Michelle says: I REALLY liked the beginning of this book. I felt like the narrator had an authentic childlike voice, the mom was likable, and their visit to the museum seemed tense and plausible. The terrorist attack was wrenching and awful to read. Theo’s stay at the Barbour’s condo seemed just strained enough to be realistic as well. However, I didn’t like it so much when Theo got transported out to Nevada. I mean, wouldn’t the CPS folks still check on him? Wouldn’t somebody notice that he became this wasted burnout and his essentially deadbeat dad had no actual job before sending him off with him? Sure, maybe they were just glad to be rid of the nuisance of an orphaned kid who turned out to have an actual, although clearly negligent, parent, but still…I feel like there were some serious red flags here. Yikes. And the drugs. The drugs. Oh man, the drugs. I do wish there had been a little less of that. I mean, I get it, you know?
This novel is an award winner, and one the critics love arguing about. I’m no critic, but here’s what I felt it did exceptionally well: character development and language. I loved Boris and Hobie and actually felt that half of the time I’d rather be reading THEIR stories rather than Theo’s, as he was kind of depressing and out of touch. Also, there were definite times when the language soared from the page and seemed inspired. Unfortunately, for every one of those passages, there were a dozen pages where I literally fell asleep reading because the language became tedious, prosaic, and overdone. (Tartt definitely doesn’t subscribe to the “show/don’t tell” method of writing.)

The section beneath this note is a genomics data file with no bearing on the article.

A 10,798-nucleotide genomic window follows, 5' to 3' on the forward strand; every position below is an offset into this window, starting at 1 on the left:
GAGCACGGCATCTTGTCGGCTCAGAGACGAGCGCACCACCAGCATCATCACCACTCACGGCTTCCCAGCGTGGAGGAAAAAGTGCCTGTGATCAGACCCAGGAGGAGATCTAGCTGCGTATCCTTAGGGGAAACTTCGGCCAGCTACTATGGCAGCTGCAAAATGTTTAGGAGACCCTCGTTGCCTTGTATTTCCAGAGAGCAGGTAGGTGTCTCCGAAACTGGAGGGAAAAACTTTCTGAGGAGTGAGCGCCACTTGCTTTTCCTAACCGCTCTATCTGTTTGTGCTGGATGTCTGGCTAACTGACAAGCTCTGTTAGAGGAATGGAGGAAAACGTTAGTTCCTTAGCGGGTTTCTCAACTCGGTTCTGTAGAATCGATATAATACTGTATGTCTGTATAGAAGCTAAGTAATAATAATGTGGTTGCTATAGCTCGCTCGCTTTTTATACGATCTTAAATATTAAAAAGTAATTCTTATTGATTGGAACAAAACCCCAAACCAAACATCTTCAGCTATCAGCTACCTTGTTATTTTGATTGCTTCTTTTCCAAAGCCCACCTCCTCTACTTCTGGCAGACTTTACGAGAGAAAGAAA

Which brings me to my complaints: the novel was thoroughly researched which I definitely respect. But sometimes, it felt as if the author was being a bit of a pretentious know-it-all and her showing off the copious amounts of research took precedence over the flow of the story. Also, at times it felt like the story itself and the background on the painting were kind of cobbled together in a somewhat forced way. Take out The Goldfinch and you could sub in basically any painting. It seemed like the art piece itself kind of lifts out, so I wished it were a bit more seamless. But maybe that is just because I know zero about art.
So, essentially, I guess I do like this book but it is TOO DARN LONG. I mean, Theo meanders around quite a bit, and then about halfway through, the book skips forward a whole eight years, (so clearly Tartt has no qualms about interrupting her chronology,) but I still feel like several hundred pages could be cut without damaging (and in fact, improving) the story. In particular, the private school in NY and the Nevada stuff could have been shortened A LOT. What could have been added was just how Theo got involved in the elaborate furniture sales deception, an anecdote about how Hobie got into making his composite pieces, how the two initially set up their work relationship, and more of Pippa (I adored Pippa!). Additionally, I think the slow pace of the majority of the book made the climax in Amsterdam feel hastily done.
Overall, I guess The Goldfinch was worth reading and I mostly enjoyed it. However, I don’t think it will get a reread and I’m pretty sure I need to cleanse my palate with something mindless for a while!
Kelley says all she can manage is: